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Rather to Step Down as CBS News Anchor

The abrupt move comes as an independent panel prepares a report on his flawed story on Bush.

November 24, 2004|Josh Getlin and Elizabeth Jensen | Times Staff Writers

NEW YORK — Dan Rather announced Tuesday that he would resign in March as CBS News anchor, catching many by surprise just weeks before the release of a report expected to criticize his role in a discredited story about President Bush's National Guard service.

Network officials said Rather, 73, had discussed his resignation with them last summer, well before the airing of the ill-fated "60 Minutes" story in September. The veteran journalist, who has anchored the "CBS Evening News" for nearly 24 years, will continue to report for "60 Minutes."

Rather wanted his resignation to be separate from the release of the outside panel's report, said CBS Chairman Leslie Moonves. "He's going out on his own terms after serving us long and well," Moonves said.

In an interview Tuesday, Rather said he was not retiring. "I'm going to throw myself into both '60 Minutes' broadcasts," he said. "My best work is still ahead of me."

For The Record
Los Angeles Times Thursday November 25, 2004 Home Edition Main News Part A Page 2 National Desk 1 inches; 47 words Type of Material: Correction
TV news anchors -- A graphic in Wednesday's Section A with an article about the resignation of Dan Rather as CBS News anchor said he shared anchoring duties with Connie Chung on "CBS Evening News" in 1989. Rather and Chung were dual anchors from 1993 to 1995.

But observers said his early exit from the "CBS Evening News" was a way for the network to minimize embarrassment over the Bush story.

In a news broadcast nearly two weeks after the Sept. 8 story on Bush, Rather apologized and admitted he was misled by sources. He said he had relied on unverified documents to allege that the president had received preferential treatment while in the military.

Rather's resignation will follow Tom Brokaw's Dec. 1 exit from "NBC Nightly News" and comes at a time when the influence of network evening newscasts is eroding. Their share of the national audience is shrinking, given competition from the 24-hour news cycle of cable television and the growth of the Internet as a source of news and information.

Much of the criticism of the "60 Minutes" broadcast on Bush came initially from Web loggers, or "bloggers," and their critiques spread rapidly through the rest of the media.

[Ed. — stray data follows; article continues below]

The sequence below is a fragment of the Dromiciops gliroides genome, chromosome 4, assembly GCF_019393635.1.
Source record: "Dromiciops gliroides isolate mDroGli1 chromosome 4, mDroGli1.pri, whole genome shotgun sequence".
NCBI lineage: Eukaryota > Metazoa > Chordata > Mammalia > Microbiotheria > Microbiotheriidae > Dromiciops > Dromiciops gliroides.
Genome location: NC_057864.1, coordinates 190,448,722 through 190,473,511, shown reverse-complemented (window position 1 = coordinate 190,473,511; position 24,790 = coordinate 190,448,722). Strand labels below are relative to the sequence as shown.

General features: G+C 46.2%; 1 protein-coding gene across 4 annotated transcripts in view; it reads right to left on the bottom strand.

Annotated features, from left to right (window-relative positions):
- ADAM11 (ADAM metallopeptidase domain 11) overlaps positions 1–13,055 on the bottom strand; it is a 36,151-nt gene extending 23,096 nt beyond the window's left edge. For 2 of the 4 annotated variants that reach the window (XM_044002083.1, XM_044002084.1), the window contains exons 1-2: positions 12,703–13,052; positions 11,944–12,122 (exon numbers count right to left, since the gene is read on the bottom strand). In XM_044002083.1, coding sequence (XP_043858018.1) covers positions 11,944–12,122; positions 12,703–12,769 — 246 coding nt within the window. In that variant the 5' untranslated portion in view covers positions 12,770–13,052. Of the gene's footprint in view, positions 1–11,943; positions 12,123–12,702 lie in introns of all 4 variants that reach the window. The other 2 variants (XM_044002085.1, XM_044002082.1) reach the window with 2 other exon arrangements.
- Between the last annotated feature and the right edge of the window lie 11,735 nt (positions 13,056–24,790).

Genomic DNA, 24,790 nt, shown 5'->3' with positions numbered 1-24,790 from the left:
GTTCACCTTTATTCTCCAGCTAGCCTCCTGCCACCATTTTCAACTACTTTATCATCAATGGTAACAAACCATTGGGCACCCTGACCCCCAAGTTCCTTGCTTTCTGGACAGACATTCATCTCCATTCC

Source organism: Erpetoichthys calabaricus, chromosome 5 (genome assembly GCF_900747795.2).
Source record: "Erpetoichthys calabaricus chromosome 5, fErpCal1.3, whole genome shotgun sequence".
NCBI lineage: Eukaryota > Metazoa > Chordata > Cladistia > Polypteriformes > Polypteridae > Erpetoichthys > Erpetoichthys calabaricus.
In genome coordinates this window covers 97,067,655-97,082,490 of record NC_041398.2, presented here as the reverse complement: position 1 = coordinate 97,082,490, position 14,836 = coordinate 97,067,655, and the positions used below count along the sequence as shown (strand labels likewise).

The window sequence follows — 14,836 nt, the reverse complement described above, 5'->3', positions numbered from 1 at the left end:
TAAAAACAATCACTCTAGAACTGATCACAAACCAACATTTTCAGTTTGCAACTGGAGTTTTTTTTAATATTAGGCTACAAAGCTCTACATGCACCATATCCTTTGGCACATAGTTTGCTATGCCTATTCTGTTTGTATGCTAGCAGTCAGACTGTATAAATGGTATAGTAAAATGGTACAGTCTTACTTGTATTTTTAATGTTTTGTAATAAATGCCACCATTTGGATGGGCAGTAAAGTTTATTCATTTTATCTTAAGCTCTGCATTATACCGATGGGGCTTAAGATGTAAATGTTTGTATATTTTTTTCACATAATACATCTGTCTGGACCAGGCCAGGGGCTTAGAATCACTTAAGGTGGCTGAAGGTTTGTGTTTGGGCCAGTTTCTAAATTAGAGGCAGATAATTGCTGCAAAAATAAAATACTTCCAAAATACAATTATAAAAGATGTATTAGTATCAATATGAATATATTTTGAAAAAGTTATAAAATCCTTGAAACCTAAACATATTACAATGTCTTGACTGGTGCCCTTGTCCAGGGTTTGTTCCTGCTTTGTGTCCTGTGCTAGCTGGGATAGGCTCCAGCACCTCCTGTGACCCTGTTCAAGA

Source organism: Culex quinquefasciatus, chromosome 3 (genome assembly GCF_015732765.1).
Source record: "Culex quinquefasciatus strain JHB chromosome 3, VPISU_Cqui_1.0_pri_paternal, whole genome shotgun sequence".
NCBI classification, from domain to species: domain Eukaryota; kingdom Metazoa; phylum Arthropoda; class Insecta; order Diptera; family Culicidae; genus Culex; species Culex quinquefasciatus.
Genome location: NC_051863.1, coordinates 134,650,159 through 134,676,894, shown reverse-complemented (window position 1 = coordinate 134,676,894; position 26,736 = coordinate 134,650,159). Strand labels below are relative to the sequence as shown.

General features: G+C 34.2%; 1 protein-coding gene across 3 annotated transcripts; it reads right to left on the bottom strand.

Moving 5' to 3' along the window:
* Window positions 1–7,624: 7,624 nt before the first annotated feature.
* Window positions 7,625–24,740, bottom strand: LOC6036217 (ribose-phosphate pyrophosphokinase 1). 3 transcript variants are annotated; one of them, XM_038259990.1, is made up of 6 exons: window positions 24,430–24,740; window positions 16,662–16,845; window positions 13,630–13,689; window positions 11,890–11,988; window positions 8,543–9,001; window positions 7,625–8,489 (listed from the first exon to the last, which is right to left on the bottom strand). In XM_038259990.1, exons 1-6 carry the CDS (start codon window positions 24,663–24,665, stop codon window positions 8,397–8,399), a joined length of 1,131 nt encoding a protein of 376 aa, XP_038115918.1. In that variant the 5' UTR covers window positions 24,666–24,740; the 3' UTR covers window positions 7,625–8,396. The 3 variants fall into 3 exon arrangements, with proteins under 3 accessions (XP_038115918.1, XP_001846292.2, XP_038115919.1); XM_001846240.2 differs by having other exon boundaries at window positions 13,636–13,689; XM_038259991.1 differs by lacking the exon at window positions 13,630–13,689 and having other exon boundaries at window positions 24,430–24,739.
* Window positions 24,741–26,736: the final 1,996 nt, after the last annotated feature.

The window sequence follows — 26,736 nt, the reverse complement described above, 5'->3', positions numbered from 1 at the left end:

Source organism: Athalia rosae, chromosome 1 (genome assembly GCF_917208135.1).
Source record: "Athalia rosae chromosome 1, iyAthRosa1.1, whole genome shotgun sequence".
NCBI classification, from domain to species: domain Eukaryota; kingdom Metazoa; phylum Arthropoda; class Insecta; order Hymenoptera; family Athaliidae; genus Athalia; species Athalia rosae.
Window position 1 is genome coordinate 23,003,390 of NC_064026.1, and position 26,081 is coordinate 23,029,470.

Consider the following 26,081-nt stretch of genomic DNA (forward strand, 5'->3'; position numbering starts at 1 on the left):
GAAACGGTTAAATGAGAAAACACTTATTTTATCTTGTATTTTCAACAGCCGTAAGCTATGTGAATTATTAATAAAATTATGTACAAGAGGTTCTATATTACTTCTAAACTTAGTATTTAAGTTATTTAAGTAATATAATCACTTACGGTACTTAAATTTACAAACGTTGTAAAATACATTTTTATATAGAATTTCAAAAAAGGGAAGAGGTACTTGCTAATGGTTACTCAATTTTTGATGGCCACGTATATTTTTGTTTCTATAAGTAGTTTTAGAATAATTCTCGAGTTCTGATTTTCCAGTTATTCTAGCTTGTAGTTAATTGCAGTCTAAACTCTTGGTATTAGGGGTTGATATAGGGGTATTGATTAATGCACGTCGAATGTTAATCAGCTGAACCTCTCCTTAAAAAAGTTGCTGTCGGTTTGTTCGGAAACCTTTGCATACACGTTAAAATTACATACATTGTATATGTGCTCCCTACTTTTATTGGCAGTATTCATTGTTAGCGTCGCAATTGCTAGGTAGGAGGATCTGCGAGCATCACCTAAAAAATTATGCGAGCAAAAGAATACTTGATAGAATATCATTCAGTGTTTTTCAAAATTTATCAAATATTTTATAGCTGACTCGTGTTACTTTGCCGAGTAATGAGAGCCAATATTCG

An independent investigation of the Sept. 8 broadcast is being conducted by Louis D. Boccardi, a former Associated Press executive, and Richard L. Thornburgh, a former U.S. attorney general. The panel, appointed by network officials, has interviewed several dozen people inside CBS and is expected to submit its findings next month.

As news spread about Rather's plans to step down March 9, speculation began on two possible successors: CBS White House correspondent John Roberts, and Scott Pelley, a reporter for the Wednesday edition of "60 Minutes."

Over the summer, Pelley substituted sometimes for Rather on the "CBS Evening News." But Roberts, who had a prominent role analyzing exit polls on election night, is widely thought to have the inside track if CBS decides not to recruit from outside the network.

Moonves, who is also co-president of CBS parent company Viacom Inc., said CBS would not choose a successor until after the new year. He would not elaborate on whether CBS was looking for young stars or celebrity names.

Rather described his decision to leave the anchor's chair as bittersweet, and praised his colleagues at CBS News.

"I love this job," he said. "Someone asked me if I was going to go for my 25th anniversary and I said, 'No I'm going to go for the 35th.' But life's not like that.

"This feels right," he said, including what he called the symmetry of stepping down on his 24th anniversary.

The anchorman, who has long prided himself on high standards, added that "I won't know how I feel about [the investigation] until the panel submits its report. I don't know what the last line will be, but I'm obviously very interested."

In the "60 Minutes" story, which was produced by CBS veteran Mary Mapes, Rather reported that newly unearthed military records showed Bush got preferential treatment to gain admission to the Texas Air National Guard, and then failed to follow orders while in the service.

The network was forced to backtrack under a wave of criticism that the documents were phony. In an embarrassing follow-up, Rather admitted that the source who had given CBS the documents had not told the truth about them, and that their authenticity could not be proven.

The panel's report "is undoubtedly going to be negative, and what CBS is doing now is removing Dan Rather from the line of fire," said Marvin Kalb, who was Rather's colleague at CBS for 25 years.

Kalb and other journalists praised Rather as a newsman of integrity, first as a reporter and later as an anchorman after taking over the post in 1981 from his predecessor, Walter Cronkite. They particularly praised his "60 Minutes" report this year breaking the story of the Abu Ghraib prison abuse in Iraq.

"This decision to step down now gives Dan a chance to repair the damage, and he will be remembered for an awful lot of things, and [the Bush story] is only one of them," said Alex Jones, director of the Joan Shorenstein Center on the Press, Politics and Public Policy at Harvard University. "He's been an utterly honest reporter."

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